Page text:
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The Elite Capture of Sport for Development
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In his new essay, Louis Moustakas argues that elites have worked to capture and define SFD, limiting the field's ability to foster systemic change.

Almost since its inception, the approaches and structure of sport for development (SFD) has been subject to intense criticism. On the one hand, many have expressed concern at how the individual-focused nature of interventions limit the broader social impact of SFD programming. On the other hand, numerous scholars have highlighted how the sector reproduces social inequalities by reinforcing the values characteristic to neoliberalism or colonialism.

But these flaws aren't just a byproduct of SFD's inherent nature. Instead, as I argue in a recent academic paper, these tendencies have been prompted “by a process of elite capture whereby elites work to co-opt and disarm SFD as a social movement that may pose a risk to their interest”.

With elite capture, I follow the concept proposed by Olúfẹ́mi O. Táíwò, where the advantaged few direct resources that could serve the many towards their narrower goals. To achieve this, elite institutions set, enforce, and legitimise standards that reinforce their dominant position and counter any meaningful, systemic change. Through the standards imposed on the field, elites ensure that interventions remain short-term, individual-focused affairs that do not actively challenge dominant power structures.

Elites start by setting standards for the field. They play a significant role in SFD policymaking at the international level, with the International Olympic Committee (IOC) being a key example. The IOC's influence within the United Nations helps cement its vision of the autonomy of sport, Olympic values, and development in critical policy documents. These standards are further reproduced through the numerous quality criteria and awards that populate SFD. For instance, the Beyond Sport Awards, which are supported by major North American professional sport leagues, place the work of local SFD NGOs on the same footing as initiatives from professional leagues. In this world, the National Hockey League, a historically white, exclusive, and conservative league gets praised for its social values and climate initiatives alongside smaller, volunteer-driven activities in the Global South. More broadly, these awards serve to exclude any activistic or systemic view of SFD by clearly delineating which types of SFD activities are deemed ‘award-worthy’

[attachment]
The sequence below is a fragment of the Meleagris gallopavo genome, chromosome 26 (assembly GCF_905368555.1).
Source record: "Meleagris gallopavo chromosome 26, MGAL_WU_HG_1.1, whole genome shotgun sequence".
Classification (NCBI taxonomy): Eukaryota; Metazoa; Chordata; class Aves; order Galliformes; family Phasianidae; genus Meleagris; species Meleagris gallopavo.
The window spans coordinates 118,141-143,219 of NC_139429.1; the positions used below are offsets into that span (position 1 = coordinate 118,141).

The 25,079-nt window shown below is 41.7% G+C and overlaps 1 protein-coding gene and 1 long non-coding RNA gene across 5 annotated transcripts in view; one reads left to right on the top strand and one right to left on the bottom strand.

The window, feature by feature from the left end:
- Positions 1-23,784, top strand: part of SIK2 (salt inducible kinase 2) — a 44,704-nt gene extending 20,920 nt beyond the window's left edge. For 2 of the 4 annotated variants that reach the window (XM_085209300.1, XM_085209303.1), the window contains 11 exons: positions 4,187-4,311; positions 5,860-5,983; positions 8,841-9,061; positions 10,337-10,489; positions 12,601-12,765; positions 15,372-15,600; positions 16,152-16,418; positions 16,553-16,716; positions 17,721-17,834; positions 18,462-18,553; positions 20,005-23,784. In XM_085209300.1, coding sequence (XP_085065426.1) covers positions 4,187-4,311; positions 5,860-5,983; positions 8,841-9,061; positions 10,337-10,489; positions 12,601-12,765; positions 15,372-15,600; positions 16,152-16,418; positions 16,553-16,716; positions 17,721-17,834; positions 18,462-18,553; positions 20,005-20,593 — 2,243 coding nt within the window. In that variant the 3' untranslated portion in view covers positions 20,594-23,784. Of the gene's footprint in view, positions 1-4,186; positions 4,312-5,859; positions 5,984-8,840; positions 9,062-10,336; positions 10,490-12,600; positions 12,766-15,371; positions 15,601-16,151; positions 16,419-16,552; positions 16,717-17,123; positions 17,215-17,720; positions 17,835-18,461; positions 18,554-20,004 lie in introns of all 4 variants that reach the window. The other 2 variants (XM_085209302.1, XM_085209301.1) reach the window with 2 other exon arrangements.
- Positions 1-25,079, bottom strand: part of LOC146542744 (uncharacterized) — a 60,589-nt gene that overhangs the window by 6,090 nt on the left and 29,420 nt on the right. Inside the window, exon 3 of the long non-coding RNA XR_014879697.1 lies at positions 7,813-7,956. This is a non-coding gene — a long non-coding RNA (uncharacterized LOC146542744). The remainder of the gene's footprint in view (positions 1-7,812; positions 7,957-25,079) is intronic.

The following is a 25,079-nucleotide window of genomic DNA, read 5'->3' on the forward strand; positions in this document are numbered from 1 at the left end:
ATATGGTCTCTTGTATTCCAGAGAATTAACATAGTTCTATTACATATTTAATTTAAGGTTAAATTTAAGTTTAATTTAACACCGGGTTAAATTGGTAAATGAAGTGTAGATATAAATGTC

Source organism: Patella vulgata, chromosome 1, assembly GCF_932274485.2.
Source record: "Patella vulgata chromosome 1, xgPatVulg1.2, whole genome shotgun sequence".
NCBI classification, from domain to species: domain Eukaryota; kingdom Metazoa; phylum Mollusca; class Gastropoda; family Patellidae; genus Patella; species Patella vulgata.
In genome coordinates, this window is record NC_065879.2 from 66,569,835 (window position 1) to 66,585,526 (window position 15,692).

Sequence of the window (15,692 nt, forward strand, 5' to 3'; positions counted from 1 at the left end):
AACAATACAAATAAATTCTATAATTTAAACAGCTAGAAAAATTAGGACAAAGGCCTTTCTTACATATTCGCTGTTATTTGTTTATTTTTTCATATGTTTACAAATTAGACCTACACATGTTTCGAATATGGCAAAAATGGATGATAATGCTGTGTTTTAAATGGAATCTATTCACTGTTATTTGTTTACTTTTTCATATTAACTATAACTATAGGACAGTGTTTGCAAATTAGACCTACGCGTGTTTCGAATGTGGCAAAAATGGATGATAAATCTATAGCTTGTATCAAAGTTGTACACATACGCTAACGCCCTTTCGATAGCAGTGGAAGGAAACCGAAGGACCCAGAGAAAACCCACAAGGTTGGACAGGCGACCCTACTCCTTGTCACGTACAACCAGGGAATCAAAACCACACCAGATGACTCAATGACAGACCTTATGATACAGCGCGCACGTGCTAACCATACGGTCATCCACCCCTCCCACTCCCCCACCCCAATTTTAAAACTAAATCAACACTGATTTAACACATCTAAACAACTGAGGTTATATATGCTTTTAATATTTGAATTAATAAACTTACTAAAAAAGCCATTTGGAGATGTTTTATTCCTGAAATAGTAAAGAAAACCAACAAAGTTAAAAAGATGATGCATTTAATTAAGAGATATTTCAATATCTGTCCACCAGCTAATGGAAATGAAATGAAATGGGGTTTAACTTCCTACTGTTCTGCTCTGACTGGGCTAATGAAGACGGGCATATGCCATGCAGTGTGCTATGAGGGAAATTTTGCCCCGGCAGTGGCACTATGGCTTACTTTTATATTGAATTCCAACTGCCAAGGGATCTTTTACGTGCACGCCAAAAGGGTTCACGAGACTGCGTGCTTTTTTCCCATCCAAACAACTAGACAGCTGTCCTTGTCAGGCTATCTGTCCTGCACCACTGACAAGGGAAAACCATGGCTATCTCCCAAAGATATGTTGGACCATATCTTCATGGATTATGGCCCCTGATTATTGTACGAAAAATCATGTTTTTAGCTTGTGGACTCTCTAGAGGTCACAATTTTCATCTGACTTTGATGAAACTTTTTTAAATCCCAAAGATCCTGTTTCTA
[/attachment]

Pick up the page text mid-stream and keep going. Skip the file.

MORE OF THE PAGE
The standards set are further enforced by elite organisations’ ability to allocate significant funding towards programmes. The IOC has morphed into a major funder, as have other international sport federations and corporations such as FIFA, UEFA, Addidas and more. These funds often support short-term, administration heavy, individual-level interventions. Funds can only be used for pre-defined activities, and the success of any intervention must be proven through the measurement of pre-defined indicators. This ensures that SFD organisations remain focused on short-term programme delivery and immediate, individual outcomes as opposed to working on larger, systemic issues.

Finally, these standards are legitimised by the significant funding elites provide to evaluation and research in the field. Though concerns about the quality and quantity of evidence in SFD have long been raised, the sector remains littered with reports, press releases and academic articles espousing the effectiveness of interventions. This allows elites to illustrate that their funded programmes ‘work’, and further legitimise the standards that they set and impose on the field, while also deflecting any conversations about broader systemic changes.

The constraints described here, and their negative impact, will surely be at least partially familiar to practitioners in the field. The crucial question then becomes, how do we escape capture? This is no easy question. The seeds of a solution already exist within the more critical approaches proposed within the field, including interventionist or structural approaches, as well as within aboriginal worldviews or critical pedagogy. Yet, as Táíwò notes, we must also construct new structures of financing and organisation to support more critical interventions. That means we must move beyond merely focusing on our activities on the pitch, and instead consider how we want to structure the field as a whole.

Authors

University Lecturer
University of Applied Sciences Kufstein

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